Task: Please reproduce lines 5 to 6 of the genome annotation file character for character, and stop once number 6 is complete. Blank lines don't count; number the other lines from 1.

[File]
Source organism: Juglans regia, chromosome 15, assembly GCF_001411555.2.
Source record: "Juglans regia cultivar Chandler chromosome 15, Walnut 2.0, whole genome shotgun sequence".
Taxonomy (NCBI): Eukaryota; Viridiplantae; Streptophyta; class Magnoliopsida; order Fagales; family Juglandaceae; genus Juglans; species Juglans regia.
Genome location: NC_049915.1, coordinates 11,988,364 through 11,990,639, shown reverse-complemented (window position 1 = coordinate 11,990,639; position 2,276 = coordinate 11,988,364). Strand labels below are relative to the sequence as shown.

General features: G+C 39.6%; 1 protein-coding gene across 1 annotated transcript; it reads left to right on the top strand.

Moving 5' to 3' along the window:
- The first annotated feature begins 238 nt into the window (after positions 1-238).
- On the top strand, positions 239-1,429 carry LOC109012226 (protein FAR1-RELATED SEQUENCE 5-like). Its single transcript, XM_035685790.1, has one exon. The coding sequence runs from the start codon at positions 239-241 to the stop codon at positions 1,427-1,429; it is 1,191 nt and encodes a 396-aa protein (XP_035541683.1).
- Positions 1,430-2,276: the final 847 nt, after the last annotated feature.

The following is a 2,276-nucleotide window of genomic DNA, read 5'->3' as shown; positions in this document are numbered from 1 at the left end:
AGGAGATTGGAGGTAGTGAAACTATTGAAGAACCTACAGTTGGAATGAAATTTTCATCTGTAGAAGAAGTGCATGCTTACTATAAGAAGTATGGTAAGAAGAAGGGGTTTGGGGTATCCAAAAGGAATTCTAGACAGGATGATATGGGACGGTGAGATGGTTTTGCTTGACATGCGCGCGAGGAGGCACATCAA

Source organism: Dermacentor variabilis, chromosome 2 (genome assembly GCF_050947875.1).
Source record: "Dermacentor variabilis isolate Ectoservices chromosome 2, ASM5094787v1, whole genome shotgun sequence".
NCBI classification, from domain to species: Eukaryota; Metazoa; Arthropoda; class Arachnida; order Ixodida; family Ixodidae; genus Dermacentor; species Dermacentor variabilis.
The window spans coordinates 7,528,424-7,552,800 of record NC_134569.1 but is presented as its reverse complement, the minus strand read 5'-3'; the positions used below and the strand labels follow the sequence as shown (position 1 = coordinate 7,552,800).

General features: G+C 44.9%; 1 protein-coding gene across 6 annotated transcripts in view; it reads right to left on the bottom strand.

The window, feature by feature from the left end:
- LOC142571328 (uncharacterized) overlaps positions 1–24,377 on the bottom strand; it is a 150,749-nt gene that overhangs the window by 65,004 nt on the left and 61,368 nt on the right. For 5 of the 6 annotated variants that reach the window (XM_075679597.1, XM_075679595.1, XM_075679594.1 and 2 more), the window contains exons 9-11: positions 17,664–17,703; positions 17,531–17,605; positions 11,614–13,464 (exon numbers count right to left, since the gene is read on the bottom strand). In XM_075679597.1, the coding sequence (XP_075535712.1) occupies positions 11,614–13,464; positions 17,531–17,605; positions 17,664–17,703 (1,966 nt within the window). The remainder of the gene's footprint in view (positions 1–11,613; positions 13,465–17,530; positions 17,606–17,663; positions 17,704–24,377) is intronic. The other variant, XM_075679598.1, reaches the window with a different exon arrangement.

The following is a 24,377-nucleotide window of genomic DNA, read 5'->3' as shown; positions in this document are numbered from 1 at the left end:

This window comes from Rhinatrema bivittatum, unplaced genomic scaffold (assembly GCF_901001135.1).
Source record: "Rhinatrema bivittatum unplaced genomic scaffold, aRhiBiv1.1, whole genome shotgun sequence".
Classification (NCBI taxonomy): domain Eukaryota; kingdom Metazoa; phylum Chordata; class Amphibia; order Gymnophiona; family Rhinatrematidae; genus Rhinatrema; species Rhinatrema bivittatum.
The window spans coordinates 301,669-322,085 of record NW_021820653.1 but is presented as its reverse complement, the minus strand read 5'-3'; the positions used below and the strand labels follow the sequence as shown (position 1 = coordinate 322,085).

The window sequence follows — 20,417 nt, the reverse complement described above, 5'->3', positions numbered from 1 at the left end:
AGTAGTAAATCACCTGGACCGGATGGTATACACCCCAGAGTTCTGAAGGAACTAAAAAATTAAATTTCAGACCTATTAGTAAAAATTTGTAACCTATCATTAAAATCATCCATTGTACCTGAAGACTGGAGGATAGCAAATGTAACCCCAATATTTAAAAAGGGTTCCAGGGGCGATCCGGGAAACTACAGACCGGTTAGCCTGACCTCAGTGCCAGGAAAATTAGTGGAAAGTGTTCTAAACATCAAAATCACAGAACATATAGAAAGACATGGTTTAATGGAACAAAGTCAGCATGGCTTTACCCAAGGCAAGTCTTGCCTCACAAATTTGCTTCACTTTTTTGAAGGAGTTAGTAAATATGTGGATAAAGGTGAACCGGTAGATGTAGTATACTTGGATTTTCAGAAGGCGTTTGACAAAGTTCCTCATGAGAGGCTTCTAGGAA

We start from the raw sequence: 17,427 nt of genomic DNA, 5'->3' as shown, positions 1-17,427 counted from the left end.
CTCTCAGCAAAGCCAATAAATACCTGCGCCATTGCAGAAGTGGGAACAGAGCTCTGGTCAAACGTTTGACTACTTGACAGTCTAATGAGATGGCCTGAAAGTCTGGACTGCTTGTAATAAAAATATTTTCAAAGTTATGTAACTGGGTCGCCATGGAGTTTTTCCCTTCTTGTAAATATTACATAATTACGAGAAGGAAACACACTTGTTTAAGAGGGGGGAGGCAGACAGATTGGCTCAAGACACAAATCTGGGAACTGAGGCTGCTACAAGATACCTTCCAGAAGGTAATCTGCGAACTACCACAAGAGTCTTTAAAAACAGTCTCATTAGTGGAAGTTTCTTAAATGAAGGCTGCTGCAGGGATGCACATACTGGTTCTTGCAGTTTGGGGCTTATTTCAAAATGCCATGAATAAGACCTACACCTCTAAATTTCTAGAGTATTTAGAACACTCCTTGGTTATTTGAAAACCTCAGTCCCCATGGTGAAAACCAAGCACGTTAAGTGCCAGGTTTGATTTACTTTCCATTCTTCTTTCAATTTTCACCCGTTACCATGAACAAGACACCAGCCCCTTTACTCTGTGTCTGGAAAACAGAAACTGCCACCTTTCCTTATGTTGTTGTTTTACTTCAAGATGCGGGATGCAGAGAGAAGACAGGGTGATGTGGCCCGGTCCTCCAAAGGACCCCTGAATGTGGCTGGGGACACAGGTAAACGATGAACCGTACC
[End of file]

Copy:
General features: G+C 39.6%; 1 protein-coding gene across 1 annotated transcript; it reads left to right on the top strand.

Moving 5' to 3' along the window: